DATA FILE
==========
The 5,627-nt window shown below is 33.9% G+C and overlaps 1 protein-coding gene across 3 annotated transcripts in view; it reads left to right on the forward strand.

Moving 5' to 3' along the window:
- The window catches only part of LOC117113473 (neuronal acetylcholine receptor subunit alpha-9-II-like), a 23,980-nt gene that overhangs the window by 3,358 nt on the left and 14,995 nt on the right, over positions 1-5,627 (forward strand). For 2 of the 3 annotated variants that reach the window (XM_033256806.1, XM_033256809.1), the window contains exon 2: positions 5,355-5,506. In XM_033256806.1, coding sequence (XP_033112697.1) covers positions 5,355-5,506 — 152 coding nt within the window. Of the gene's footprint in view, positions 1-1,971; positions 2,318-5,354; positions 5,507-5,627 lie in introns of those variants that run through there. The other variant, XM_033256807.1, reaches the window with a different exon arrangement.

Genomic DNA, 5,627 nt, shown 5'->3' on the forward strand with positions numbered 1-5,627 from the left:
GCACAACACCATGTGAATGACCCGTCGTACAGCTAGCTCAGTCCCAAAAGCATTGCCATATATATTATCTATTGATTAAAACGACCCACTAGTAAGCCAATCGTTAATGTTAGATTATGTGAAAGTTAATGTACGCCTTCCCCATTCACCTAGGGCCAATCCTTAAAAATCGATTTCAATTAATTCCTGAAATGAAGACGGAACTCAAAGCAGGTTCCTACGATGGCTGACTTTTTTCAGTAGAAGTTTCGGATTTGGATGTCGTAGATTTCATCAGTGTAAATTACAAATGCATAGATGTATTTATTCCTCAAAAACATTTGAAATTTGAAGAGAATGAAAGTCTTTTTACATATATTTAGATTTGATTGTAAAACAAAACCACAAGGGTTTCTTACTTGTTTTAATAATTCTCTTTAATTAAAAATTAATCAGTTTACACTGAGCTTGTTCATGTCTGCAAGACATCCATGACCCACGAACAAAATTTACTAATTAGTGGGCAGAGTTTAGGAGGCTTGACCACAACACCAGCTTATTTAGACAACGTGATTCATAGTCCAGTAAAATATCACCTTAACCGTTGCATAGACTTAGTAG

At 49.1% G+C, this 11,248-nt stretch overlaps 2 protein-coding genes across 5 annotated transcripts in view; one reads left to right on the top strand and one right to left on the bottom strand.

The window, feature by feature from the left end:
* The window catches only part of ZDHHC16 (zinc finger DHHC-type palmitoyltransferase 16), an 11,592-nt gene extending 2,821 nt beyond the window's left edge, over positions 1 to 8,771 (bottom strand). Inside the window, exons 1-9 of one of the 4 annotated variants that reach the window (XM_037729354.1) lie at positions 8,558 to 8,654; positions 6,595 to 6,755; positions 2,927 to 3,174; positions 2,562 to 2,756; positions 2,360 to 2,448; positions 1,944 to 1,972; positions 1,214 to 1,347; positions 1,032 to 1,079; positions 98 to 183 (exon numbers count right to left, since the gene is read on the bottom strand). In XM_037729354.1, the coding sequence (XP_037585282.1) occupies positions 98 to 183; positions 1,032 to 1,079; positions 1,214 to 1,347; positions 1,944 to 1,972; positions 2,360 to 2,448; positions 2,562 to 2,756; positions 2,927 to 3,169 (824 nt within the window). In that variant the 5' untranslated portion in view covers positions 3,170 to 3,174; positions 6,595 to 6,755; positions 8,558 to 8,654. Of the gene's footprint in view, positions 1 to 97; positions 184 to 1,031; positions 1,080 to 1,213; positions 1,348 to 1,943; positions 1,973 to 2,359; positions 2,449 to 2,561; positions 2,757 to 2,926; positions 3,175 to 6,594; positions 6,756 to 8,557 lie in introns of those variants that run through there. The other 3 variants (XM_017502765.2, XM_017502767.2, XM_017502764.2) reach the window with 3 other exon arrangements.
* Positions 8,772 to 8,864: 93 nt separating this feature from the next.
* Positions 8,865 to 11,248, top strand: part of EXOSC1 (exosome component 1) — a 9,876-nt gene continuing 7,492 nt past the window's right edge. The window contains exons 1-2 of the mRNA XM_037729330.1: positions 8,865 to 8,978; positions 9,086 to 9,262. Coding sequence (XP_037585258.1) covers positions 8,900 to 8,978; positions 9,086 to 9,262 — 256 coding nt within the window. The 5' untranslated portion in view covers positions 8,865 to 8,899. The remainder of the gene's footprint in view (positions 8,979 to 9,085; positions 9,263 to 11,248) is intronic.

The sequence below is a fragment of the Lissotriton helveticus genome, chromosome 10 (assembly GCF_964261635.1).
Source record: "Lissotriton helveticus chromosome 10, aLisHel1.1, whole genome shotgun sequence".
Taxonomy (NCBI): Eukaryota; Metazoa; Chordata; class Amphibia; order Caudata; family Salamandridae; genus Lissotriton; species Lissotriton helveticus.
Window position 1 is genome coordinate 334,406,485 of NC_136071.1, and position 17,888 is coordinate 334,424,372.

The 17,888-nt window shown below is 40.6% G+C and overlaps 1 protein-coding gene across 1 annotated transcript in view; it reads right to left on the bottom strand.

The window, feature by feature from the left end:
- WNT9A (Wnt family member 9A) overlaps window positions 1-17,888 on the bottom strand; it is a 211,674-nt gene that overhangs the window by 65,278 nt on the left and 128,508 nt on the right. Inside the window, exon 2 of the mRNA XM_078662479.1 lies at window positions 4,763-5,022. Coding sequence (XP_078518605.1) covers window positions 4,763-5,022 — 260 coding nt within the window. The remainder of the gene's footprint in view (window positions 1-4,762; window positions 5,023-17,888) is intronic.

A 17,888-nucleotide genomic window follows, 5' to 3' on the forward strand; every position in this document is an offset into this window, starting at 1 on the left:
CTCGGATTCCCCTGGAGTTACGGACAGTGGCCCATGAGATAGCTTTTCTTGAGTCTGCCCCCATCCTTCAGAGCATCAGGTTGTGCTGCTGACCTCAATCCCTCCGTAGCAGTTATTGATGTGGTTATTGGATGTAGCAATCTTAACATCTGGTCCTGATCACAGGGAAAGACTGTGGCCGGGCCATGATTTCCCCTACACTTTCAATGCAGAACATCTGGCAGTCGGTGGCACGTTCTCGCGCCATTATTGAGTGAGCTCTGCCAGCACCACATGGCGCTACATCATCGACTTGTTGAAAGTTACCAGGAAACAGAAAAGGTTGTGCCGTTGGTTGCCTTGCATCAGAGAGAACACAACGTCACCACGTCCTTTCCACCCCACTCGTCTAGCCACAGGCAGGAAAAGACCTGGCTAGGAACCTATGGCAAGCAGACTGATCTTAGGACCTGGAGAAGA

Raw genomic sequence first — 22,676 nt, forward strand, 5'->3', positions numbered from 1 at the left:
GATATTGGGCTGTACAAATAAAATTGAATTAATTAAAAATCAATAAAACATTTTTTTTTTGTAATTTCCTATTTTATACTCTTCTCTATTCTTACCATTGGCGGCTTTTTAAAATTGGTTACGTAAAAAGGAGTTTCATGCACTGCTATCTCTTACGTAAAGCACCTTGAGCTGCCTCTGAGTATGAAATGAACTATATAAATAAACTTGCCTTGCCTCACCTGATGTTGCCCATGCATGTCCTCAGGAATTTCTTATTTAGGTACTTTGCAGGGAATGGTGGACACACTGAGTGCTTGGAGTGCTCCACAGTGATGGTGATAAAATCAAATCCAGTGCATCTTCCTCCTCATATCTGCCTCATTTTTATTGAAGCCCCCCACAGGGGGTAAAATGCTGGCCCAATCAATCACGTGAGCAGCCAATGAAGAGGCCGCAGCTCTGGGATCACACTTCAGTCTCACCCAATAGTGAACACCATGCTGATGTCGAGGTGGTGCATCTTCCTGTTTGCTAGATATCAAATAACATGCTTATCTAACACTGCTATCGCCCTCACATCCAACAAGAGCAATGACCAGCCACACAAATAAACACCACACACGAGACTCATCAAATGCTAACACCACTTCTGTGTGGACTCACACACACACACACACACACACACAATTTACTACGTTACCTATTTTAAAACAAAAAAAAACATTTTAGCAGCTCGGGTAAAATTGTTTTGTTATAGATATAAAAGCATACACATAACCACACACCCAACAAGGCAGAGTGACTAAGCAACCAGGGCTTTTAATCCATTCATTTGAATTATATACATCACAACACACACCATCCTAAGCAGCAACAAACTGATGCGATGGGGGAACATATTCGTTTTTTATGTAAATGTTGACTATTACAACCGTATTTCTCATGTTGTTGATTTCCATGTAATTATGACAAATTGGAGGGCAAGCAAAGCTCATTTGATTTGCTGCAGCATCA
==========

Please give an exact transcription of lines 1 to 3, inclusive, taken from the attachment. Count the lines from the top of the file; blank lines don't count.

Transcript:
The 5,627-nt window shown below is 33.9% G+C and overlaps 1 protein-coding gene across 3 annotated transcripts in view; it reads left to right on the forward strand.

Moving 5' to 3' along the window:
- The window catches only part of LOC117113473 (neuronal acetylcholine receptor subunit alpha-9-II-like), a 23,980-nt gene that overhangs the window by 3,358 nt on the left and 14,995 nt on the right, over positions 1-5,627 (forward strand). For 2 of the 3 annotated variants that reach the window (XM_033256806.1, XM_033256809.1), the window contains exon 2: positions 5,355-5,506. In XM_033256806.1, coding sequence (XP_033112697.1) covers positions 5,355-5,506 — 152 coding nt within the window. Of the gene's footprint in view, positions 1-1,971; positions 2,318-5,354; positions 5,507-5,627 lie in introns of those variants that run through there. The other variant, XM_033256807.1, reaches the window with a different exon arrangement.